2 gal water

2-3 cups pickling lime

8 cups sugar (4 lb)

3 pt vinegar

1 tsp cloves (I like whole)

1 tsp ground cinnamon

1 tsp ground ginger

1 tsp ground all spice

1 tsp celery seed (ground or whole – depending on preference)

1 tsp ground mace

Choose green tomatoes that are about the size of a baseball. Wash, core and cut them in half top to bottom, then slice. This way they fit in the jar better. It’s easier to get them in large mouth jars, but regular jars work fine, too.

Soak the tomatoes in the lime and water in a crock or glass jar for 24 hours. The next day, drain them and soak in fresh water for 4 hours, changing the water every ½ hour.

Next, put them over into a Stainless Steel pot. Make a syrup of sugar, vinegar and spices. Bring the syrup to a boil, and then pour over the tomatoes in the SS pot. Let this stand over night (12-18 hours). The next morning, boil for 1 hour – until syrup is clear.

Seal in hot jars and waterbath for 15 minutes.

*NOTE* When processing pickles, to retain “crunchiness” let water come to a boil before putting jars into the canner. Start processing time from putting the jars into the canner. Make sure the water covers the jars by about 2 inches.

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The following poem just reflects our lives here on the farm. I wrote this more than 25 years ago when our older son was about 6. It speaks of our faith – but hey – that’s who we are. (If you’re like-minded click on the link to my Prayerlogue ministry blog).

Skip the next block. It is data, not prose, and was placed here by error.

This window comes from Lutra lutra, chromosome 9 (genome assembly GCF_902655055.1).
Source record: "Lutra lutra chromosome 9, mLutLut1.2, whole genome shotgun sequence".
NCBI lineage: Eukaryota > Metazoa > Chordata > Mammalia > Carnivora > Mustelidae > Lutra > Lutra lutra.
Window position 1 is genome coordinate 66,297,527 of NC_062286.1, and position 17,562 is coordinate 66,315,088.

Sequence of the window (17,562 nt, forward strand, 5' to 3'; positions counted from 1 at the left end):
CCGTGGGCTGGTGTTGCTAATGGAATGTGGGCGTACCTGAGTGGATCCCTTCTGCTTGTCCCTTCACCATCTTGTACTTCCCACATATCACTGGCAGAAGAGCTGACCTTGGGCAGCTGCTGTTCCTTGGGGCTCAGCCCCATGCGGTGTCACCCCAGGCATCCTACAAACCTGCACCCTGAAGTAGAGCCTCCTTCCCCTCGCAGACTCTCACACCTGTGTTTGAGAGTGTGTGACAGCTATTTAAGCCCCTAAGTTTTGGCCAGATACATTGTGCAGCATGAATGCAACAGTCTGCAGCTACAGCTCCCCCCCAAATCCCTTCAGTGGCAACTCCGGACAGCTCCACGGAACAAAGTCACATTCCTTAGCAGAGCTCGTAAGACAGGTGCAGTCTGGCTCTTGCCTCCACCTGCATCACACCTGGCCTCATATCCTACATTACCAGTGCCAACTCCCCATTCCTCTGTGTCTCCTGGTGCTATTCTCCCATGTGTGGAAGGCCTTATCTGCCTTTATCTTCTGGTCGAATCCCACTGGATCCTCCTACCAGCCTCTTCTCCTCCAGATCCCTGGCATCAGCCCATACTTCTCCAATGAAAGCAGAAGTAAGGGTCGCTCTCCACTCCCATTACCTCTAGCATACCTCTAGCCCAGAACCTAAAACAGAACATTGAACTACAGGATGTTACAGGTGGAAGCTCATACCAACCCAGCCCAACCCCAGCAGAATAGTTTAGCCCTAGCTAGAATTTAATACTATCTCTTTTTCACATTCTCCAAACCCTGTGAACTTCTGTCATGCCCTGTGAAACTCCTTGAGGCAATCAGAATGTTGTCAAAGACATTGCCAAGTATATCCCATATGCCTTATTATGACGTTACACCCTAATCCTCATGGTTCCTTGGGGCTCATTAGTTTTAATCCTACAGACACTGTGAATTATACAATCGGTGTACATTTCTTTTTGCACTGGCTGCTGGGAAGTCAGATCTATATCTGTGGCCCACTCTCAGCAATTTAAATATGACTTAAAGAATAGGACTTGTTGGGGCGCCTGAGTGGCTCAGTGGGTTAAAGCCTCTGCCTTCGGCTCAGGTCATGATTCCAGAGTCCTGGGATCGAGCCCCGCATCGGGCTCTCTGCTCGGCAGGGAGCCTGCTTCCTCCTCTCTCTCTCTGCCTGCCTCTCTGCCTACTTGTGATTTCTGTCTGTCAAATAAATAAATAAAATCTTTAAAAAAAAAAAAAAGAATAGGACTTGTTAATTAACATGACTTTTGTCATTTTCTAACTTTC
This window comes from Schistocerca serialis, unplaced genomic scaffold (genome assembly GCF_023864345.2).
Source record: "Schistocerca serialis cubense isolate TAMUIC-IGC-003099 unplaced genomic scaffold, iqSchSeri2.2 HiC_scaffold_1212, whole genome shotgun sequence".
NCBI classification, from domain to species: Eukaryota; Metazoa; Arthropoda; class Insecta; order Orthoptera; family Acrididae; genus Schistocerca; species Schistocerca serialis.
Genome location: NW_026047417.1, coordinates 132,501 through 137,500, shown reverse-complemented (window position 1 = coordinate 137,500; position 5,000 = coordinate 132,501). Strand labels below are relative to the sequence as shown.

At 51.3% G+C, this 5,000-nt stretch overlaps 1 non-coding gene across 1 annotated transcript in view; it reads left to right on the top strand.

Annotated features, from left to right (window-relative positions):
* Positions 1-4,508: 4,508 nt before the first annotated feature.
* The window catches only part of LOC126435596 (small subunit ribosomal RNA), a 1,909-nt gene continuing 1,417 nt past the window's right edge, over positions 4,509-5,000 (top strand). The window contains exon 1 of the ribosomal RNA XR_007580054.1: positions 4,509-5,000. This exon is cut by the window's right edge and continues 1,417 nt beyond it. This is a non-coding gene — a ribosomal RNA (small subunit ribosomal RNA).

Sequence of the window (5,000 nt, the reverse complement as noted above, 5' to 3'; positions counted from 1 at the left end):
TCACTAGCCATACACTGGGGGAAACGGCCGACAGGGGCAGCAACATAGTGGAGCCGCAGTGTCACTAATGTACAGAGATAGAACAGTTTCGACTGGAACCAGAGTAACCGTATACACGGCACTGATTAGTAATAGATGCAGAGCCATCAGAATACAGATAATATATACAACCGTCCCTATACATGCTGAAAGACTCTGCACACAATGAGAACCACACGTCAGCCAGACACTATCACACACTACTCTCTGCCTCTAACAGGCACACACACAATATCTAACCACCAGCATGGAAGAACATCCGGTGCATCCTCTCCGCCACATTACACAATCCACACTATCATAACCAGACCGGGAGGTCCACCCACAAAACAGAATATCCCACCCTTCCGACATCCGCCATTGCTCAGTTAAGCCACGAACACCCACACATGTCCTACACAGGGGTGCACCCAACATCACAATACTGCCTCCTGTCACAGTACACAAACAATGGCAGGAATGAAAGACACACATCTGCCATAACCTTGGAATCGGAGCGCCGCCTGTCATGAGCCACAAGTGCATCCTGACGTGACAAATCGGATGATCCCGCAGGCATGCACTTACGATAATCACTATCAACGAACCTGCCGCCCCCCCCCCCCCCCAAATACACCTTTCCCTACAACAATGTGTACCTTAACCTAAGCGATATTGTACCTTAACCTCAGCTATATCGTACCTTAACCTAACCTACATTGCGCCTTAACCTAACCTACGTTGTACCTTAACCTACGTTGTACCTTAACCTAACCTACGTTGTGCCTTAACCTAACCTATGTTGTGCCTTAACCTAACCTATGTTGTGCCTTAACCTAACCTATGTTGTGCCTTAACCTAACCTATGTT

Enjoy!

Flour on the Bible

 

While filling up my flour bowl

a job I sometimes dread,

My older son (who always helps)

turned to me and said,

“Mama, you got flour on your Bible,

seems it’s always in the way.”

I smiled and said, “No son,

I need to read it every day.”

 

Since the kitchen is my “home court”

where I spend most all my time,

With my Bible and my coffee cup

every morning you will find,

That when I get them off to work and school

and before another deed,

I lean back in my rocking chair

and sip my coffee while I read.

 

A woman gives and gives and gives,

then has to give some more.

Not only must I meet my needs,

I need a reservoir!

 

So my Bible’s in the kitchen

giving strength for each new day,

and filling up

an extra cup

if needed on the way.

 

And if some food gets spilled along

I’ll wipe it with a breeze

So far it’s nothing major,

just watch that syrup, please!

 

©Betty Newman

 

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Many of my herbs came back beautifully from the winter.

Oregano

Oregano

As you can see, my oregano is ready to pick and dehydrate, and my thyme

Thyme

Thyme


well… my thyme is at hand… (boooooo) ☺

Seriously – I use a lot of herbs for cooking. I also have Rosemary, Tarragon, and Bay, but I’m having to replace my Sage this year as it did not survive the winter. Oh! And garlic! I have lots of garlic growing. I like to peel, roast, mash then dehydrate the roasted garlic. I use it in almost everything I cook! I would venture to say the majority of recipes I have start with “saute garlic, peppers and onions… lol!

If you haven’t signed up to follow our farm blog – please do so. We’ll be sharing lots of gardening info, recipes and plain ole homesteading (or as we refer to it “stewardship”) helps and tips this summer. Feel free to comment or ask questions, too.

 

Have a great and “God-filled” day!